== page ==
class TestClass(context: PreContext) {
    private val context : Context by lazy { context.readContext() }
    private val other: List<Items> = run {
        context.items.map { it.tag }.filterNotNull()
    }
    private val simpleThing = context.getSimple()

    fun doSomeVoodoo() {
        val text : String = context.getString()
    }
}

Using lateinit modifier when you cannot initialize the value during construction, but you are sure it will be done before your first read access. This is common when a dependency injection, IoC container, or something creates an empty version of your class and then initializes it immediately:

class TestClass() {
    private lateinit var context : Context // set by something else after construction

    fun doSomeVoodoo() {
        val text : String = context.getString()
    }
}

For lateinit the property must currently be a var and does not work with primitive types.

You can also declare a var property and not initialize it if you use a delegate designed for that purpose, such as Delegates.notNull(). This is similar to lateinit and common when you want a var that has no initial state, but is set later after construction at unknown point in time:

public class TestClass() {
    private var context: Context by Delegates.notNull()

    public fun doSomeVoodoo() {
        // if context is not set before this is called, an exception is thrown
        val text : String = context.getString()
    }
}
0
2

I had a similar problem where I didn't want to hold onto the object after construction. Using lazy or lateinit resulted in inefficient bytecode so after some research I settled on this approach and returned to post the answer in case it helps:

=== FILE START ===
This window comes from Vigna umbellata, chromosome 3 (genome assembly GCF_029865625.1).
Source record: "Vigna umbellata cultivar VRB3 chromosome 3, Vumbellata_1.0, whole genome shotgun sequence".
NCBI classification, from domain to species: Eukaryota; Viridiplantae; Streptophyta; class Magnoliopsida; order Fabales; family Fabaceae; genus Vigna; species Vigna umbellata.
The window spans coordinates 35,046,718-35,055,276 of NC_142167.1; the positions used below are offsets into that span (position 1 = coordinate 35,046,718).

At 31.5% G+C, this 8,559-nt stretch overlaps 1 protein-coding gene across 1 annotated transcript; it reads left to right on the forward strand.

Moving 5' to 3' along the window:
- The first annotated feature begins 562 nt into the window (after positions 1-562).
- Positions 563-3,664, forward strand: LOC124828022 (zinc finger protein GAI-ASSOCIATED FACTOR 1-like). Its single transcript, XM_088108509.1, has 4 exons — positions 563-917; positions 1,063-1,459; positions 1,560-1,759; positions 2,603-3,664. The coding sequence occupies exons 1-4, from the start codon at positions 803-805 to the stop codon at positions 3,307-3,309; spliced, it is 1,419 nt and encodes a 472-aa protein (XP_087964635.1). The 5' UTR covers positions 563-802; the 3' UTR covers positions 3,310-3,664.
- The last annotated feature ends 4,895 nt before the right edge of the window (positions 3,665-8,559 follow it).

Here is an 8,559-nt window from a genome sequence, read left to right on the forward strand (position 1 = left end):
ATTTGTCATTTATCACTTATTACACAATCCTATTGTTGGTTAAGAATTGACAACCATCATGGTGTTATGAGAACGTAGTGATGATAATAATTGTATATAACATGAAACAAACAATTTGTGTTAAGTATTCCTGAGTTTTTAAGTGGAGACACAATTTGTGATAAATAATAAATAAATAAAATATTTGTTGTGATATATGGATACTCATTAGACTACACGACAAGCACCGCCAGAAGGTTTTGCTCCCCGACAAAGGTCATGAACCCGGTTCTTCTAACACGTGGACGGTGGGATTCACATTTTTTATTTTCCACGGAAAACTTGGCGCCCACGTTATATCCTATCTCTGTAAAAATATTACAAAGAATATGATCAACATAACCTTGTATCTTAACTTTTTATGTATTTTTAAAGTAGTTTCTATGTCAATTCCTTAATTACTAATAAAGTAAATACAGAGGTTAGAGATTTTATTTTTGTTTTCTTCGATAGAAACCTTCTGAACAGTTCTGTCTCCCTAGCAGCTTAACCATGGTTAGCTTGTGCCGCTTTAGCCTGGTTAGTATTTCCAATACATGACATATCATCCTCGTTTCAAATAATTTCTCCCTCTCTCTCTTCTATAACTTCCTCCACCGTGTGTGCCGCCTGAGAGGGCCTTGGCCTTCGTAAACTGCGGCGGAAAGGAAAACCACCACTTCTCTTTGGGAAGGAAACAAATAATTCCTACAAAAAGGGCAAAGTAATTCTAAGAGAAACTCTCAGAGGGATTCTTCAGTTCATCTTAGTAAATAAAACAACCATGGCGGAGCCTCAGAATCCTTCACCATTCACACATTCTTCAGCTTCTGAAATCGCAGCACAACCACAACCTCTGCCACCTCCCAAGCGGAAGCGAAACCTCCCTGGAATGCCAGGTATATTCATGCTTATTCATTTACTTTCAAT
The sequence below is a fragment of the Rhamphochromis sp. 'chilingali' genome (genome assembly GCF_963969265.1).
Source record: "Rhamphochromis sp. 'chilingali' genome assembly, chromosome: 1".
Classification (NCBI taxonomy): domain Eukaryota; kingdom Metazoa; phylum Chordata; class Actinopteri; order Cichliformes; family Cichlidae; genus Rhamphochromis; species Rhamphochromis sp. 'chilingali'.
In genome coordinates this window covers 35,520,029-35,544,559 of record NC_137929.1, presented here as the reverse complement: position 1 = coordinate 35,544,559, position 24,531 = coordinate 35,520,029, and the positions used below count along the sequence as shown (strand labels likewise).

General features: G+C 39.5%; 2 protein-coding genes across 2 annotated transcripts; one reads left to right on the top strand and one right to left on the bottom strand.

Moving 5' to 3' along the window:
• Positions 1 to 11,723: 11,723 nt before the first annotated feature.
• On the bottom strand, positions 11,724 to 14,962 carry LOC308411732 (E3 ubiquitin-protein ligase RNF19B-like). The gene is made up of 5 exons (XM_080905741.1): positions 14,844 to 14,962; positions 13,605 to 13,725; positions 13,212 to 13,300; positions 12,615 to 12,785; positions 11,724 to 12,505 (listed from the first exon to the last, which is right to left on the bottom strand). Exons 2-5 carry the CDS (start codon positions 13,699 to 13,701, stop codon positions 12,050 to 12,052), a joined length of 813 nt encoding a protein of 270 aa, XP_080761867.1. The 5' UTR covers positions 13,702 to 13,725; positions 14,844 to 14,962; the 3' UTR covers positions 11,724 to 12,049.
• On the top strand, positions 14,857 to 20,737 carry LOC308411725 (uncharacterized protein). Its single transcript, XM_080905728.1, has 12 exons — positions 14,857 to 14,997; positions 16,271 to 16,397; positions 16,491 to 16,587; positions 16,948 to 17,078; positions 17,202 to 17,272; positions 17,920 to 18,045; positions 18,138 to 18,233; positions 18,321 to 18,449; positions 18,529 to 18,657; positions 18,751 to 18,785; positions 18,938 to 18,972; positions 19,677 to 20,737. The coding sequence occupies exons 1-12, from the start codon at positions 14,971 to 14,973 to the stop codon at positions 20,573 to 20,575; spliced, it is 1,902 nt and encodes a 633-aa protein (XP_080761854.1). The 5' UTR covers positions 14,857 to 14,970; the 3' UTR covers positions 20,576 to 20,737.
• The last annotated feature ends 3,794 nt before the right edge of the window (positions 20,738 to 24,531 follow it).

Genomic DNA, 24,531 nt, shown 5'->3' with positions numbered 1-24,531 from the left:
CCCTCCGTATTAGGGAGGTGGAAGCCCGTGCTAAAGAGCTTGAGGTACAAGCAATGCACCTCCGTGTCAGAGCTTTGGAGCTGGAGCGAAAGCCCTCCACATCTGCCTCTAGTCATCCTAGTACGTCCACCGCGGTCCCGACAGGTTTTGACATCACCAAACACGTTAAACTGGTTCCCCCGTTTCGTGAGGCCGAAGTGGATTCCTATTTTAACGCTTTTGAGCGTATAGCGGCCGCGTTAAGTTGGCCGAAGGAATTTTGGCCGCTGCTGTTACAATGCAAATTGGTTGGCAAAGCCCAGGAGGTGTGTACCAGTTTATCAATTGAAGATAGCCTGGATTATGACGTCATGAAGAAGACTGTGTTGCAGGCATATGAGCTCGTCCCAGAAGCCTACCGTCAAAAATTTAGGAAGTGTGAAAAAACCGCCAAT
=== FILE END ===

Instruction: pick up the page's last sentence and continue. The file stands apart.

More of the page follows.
Solution

class TestClass(context: Context) {
    private val homeDescription: String

    init {
        homeDescription = context.getString(R.string.abc_action_bar_home_description)
    }

    fun doSomeVoodoo() {
        val text : String = homeDescription
    }
}

alternatively, the above can be further simplified into:

class TestClass(context: Context) {
    private val homeDescription: String = context.getString(R.string.abc_action_bar_home_description)

    fun doSomeVoodoo() {
        val text : String = homeDescription
    }
}

Decompiled Bytecode

And the decompiled java version of this feels a bit more acceptable than the other approaches and no reference to the context is held after construction:

public final class TestClass {
    private final String homeDescription;

    public final void doSomeVoodoo() {
        String text = this.homeDescription;
    }

    public TestClass(@NotNull Context context) {
        Intrinsics.checkParameterIsNotNull(context, "context");
        super();
        String var10001 = context.getString(2131296256);
        Intrinsics.checkExpressionValueIsNotNull(var10001, "context.getString(R.stri…ion_bar_home_description)");
        this.homeDescription = var10001;
    }
}